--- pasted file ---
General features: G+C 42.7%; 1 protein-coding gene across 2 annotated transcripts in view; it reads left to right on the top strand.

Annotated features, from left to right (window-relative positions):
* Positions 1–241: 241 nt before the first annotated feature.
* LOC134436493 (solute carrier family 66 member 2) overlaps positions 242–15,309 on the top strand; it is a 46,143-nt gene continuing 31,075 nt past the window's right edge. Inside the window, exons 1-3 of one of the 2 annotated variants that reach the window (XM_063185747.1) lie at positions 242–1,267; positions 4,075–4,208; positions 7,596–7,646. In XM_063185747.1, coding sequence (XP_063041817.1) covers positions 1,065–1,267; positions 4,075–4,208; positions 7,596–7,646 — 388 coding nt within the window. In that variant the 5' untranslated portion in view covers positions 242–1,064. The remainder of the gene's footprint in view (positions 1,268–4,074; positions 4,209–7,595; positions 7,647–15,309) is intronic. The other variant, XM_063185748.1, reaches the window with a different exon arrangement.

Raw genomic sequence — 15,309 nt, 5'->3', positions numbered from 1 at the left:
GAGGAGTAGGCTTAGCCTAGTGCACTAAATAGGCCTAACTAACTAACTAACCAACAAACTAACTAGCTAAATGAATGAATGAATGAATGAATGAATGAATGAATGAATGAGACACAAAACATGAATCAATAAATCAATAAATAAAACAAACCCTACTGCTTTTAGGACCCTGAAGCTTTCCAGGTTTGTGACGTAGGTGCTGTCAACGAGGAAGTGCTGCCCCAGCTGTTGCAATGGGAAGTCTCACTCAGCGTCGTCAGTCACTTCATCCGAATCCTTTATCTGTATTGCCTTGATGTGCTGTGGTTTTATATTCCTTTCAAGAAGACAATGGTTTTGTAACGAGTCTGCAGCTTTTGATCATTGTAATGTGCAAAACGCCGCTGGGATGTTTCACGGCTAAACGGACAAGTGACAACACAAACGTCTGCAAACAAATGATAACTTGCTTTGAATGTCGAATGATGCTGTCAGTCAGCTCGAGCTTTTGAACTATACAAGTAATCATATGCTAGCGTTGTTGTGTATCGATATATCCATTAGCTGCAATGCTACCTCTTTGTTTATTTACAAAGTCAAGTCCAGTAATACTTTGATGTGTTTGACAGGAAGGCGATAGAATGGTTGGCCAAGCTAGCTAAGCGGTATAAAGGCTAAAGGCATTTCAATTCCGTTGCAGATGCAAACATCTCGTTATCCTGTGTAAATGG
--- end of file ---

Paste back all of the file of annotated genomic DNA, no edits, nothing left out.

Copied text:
General features: G+C 42.7%; 1 protein-coding gene across 2 annotated transcripts in view; it reads left to right on the top strand.

Annotated features, from left to right (window-relative positions):
* Positions 1–241: 241 nt before the first annotated feature.
* LOC134436493 (solute carrier family 66 member 2) overlaps positions 242–15,309 on the top strand; it is a 46,143-nt gene continuing 31,075 nt past the window's right edge. Inside the window, exons 1-3 of one of the 2 annotated variants that reach the window (XM_063185747.1) lie at positions 242–1,267; positions 4,075–4,208; positions 7,596–7,646. In XM_063185747.1, coding sequence (XP_063041817.1) covers positions 1,065–1,267; positions 4,075–4,208; positions 7,596–7,646 — 388 coding nt within the window. In that variant the 5' untranslated portion in view covers positions 242–1,064. The remainder of the gene's footprint in view (positions 1,268–4,074; positions 4,209–7,595; positions 7,647–15,309) is intronic. The other variant, XM_063185748.1, reaches the window with a different exon arrangement.

Raw genomic sequence — 15,309 nt, 5'->3', positions numbered from 1 at the left:
GAGGAGTAGGCTTAGCCTAGTGCACTAAATAGGCCTAACTAACTAACTAACCAACAAACTAACTAGCTAAATGAATGAATGAATGAATGAATGAATGAATGAATGAATGAGACACAAAACATGAATCAATAAATCAATAAATAAAACAAACCCTACTGCTTTTAGGACCCTGAAGCTTTCCAGGTTTGTGACGTAGGTGCTGTCAACGAGGAAGTGCTGCCCCAGCTGTTGCAATGGGAAGTCTCACTCAGCGTCGTCAGTCACTTCATCCGAATCCTTTATCTGTATTGCCTTGATGTGCTGTGGTTTTATATTCCTTTCAAGAAGACAATGGTTTTGTAACGAGTCTGCAGCTTTTGATCATTGTAATGTGCAAAACGCCGCTGGGATGTTTCACGGCTAAACGGACAAGTGACAACACAAACGTCTGCAAACAAATGATAACTTGCTTTGAATGTCGAATGATGCTGTCAGTCAGCTCGAGCTTTTGAACTATACAAGTAATCATATGCTAGCGTTGTTGTGTATCGATATATCCATTAGCTGCAATGCTACCTCTTTGTTTATTTACAAAGTCAAGTCCAGTAATACTTTGATGTGTTTGACAGGAAGGCGATAGAATGGTTGGCCAAGCTAGCTAAGCGGTATAAAGGCTAAAGGCATTTCAATTCCGTTGCAGATGCAAACATCTCGTTATCCTGTGTAAATGG